Fall is in the air! Or Spring, if you’re in the Southern Hemisphere. Either way, the new season means fresh deep-sky objects are visible from Earth. We asked our Unistellar Ambassadors for the top picks of their favorite galaxies, star clusters and nebulae to observe this season. Here are some of their must-sees.
The Triangulum Galaxy (M33), a spiral galaxy found in the constellation Triangulum, was the deep-sky object most often recommended by our Unistellar Ambassadors. It’s the third-largest nearby galaxy after Andromeda and the Milky Way, and is bright enough to see with the naked eye when conditions are good.
“Messier 33 is one of our near galaxy neighbours in the Local Group. It shows beautiful spiral structure and lots of star formation, and it’s just the right size for the eVscope’s field of view!” says Mike Merrifield of the U.K.
“M33 is resplendent as a face-on lovely spiral,” says Greg Redfern in the U.S. “The imaging challenge is getting the fainter outer spiral arms, but Unistellar is up to the task.”
Also known as the Seven Sisters, the Pleiades is the most obvious star cluster in the night sky. This deep-sky object, found in the constellation Taurus, is important to cultures around the world, and the car company Subaru is even named after them.
“Matariki (known elsewhere as Pleiades) is very important to the Māori,” says John Pickering, in New Zealand. “I’m looking forward to seeing what the eVscope can reveal of the cluster and sharing it with other New Zealanders.”
These two star clusters are visible with the naked eye, but look even better viewed with your eVscope. You’ll be able to observe individual stars within the two open clusters.
“My cheat is a two for one: the Double Cluster in Perseus, NGC 869 and NGC 884,” says David Rowe in the United Kingdom. “A beauty of the northern sky, even if Messier missed it!”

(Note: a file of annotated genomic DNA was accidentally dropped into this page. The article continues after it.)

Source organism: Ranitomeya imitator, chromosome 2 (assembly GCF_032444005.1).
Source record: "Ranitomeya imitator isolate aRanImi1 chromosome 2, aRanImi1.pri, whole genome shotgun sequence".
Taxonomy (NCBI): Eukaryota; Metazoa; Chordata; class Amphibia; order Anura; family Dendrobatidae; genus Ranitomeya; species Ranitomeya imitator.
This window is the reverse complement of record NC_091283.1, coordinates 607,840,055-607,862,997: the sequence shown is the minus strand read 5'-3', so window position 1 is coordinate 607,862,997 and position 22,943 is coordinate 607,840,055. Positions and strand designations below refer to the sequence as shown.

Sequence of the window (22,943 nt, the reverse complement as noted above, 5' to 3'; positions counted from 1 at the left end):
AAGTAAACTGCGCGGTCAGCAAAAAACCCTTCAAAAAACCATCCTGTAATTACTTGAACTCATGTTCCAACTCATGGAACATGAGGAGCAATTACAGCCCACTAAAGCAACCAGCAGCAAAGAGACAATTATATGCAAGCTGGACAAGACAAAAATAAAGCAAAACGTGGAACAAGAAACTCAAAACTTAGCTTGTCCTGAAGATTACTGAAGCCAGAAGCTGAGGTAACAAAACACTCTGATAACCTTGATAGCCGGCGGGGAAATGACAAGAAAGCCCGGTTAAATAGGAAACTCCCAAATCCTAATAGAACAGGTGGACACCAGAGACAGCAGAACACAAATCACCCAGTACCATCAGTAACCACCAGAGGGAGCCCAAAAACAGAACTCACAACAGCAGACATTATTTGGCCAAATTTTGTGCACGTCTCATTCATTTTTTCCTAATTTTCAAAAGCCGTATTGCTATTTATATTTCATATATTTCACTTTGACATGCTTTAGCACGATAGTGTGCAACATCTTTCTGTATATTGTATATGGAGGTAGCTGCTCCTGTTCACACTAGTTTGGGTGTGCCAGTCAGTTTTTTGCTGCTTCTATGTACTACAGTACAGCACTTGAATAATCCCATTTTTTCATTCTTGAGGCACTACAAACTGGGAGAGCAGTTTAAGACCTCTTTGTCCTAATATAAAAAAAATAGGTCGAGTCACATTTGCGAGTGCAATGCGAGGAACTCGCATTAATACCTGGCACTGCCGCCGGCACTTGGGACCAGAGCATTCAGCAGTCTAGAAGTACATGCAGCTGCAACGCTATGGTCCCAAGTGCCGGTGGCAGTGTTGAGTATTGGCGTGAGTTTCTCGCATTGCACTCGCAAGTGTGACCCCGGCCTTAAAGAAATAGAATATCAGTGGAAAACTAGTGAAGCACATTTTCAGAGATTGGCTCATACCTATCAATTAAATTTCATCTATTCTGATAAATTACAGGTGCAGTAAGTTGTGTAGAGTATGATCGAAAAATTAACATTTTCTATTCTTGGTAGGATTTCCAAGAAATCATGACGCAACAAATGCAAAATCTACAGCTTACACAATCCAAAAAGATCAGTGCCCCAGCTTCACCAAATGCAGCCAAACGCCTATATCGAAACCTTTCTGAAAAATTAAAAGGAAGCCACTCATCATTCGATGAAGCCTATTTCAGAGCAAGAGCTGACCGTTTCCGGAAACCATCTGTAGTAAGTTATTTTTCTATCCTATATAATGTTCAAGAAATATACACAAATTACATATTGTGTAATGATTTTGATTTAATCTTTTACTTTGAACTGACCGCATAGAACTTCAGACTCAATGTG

Pegasus Globular Cluster
Residing 33,600 light-years from Earth, globular cluster Messier 15 is jam-packed with stars — so many, in fact, that astronomers suspect there may be a giant black hole at its core. Spot it in the constellation Pegasus, just off the horse’s head.
“The northern skies from June to August are positively filled with globular star clusters,” says Scott Kardel, a Unistellar Ambassador from the United States. “But as autumn gets underway, they become few and far between. That makes M15 my go-to globular for fall.”
This supernova remnant is visible in the constellation Taurus. Chinese astronomers actually recorded the supernova event in the year 1054! It earned its name from an 1842 sketch by astronomer William Parsons that resembled a crab.
“I’m amazed you can see both color and structure in the Crab Nebula,” says David Rowe. “It looks like a puff of smoke from an explosion, which, of course, is exactly what it is!”
We encourage you to share your observations and join the conversation through our Facebook, Instagram and Twitter pages using the hashtag #UnistellarChallenge!
If you’d like to send us your observations by email, send them to email@example.com.
Clear skies! 🔭